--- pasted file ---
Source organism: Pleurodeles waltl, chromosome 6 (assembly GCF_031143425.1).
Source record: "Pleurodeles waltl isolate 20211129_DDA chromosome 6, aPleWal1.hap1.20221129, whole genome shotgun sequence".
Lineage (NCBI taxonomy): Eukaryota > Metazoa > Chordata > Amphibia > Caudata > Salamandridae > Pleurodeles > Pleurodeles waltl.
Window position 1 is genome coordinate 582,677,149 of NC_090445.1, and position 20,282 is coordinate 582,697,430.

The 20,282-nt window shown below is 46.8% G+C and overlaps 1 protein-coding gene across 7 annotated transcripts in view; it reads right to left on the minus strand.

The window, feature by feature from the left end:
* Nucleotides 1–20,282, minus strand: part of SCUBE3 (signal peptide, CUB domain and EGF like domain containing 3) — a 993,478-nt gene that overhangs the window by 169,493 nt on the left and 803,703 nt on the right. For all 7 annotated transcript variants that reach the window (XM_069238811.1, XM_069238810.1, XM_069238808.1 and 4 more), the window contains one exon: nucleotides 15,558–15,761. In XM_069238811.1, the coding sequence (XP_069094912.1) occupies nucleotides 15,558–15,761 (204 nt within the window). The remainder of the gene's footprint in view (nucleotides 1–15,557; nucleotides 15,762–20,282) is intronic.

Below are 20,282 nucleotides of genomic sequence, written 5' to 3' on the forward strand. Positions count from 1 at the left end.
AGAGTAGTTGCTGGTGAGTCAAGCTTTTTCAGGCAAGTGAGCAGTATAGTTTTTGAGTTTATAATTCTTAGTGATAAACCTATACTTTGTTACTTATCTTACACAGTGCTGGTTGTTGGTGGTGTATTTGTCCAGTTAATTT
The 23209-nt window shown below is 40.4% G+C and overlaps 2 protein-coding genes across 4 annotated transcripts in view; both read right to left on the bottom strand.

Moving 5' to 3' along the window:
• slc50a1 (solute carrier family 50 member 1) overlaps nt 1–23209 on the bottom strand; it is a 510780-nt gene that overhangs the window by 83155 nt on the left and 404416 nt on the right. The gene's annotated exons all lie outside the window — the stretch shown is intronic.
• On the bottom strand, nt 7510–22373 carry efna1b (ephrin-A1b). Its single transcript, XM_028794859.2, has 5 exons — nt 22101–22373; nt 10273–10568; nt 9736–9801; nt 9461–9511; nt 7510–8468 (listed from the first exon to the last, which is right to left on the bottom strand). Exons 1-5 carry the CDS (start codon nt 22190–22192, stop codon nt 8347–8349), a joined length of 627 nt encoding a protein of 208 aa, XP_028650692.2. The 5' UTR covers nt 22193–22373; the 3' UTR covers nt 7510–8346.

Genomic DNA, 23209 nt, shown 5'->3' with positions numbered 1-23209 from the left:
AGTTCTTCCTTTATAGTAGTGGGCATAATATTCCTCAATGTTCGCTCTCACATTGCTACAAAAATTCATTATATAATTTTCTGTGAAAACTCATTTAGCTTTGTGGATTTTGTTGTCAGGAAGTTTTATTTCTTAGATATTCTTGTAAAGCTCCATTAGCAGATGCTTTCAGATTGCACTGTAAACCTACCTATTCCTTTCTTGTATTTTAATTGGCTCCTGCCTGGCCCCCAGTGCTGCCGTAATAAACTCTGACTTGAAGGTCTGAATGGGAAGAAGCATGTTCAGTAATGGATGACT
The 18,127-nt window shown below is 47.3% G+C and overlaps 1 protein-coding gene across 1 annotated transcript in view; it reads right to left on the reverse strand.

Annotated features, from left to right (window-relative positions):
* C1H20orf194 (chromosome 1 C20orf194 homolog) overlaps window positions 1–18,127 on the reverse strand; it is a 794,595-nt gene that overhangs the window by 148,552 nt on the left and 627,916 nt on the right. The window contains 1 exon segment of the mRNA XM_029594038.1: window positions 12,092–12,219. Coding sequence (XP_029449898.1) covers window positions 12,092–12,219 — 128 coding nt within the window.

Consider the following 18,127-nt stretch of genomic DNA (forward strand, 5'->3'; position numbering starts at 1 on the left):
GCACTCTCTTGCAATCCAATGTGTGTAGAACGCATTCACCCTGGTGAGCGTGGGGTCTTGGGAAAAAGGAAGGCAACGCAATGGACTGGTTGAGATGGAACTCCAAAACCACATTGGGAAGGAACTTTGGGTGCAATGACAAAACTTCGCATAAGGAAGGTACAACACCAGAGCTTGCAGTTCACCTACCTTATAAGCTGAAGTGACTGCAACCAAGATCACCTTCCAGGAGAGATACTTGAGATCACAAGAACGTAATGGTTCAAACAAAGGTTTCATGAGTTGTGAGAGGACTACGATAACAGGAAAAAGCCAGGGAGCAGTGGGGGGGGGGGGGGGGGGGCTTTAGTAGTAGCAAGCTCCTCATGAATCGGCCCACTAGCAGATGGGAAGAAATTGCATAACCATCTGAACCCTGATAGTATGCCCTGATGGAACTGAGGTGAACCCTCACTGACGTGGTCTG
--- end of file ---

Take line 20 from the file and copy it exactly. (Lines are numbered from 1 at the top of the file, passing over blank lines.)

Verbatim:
GCACTCTCTTGCAATCCAATGTGTGTAGAACGCATTCACCCTGGTGAGCGTGGGGTCTTGGGAAAAAGGAAGGCAACGCAATGGACTGGTTGAGATGGAACTCCAAAACCACATTGGGAAGGAACTTTGGGTGCAATGACAAAACTTCGCATAAGGAAGGTACAACACCAGAGCTTGCAGTTCACCTACCTTATAAGCTGAAGTGACTGCAACCAAGATCACCTTCCAGGAGAGATACTTGAGATCACAAGAACGTAATGGTTCAAACAAAGGTTTCATGAGTTGTGAGAGGACTACGATAACAGGAAAAAGCCAGGGAGCAGTGGGGGGGGGGGGGGGGGGGCTTTAGTAGTAGCAAGCTCCTCATGAATCGGCCCACTAGCAGATGGGAAGAAATTGCATAACCATCTGAACCCTGATAGTATGCCCTGATGGAACTGAGGTGAACCCTCACTGACGTGGTCTG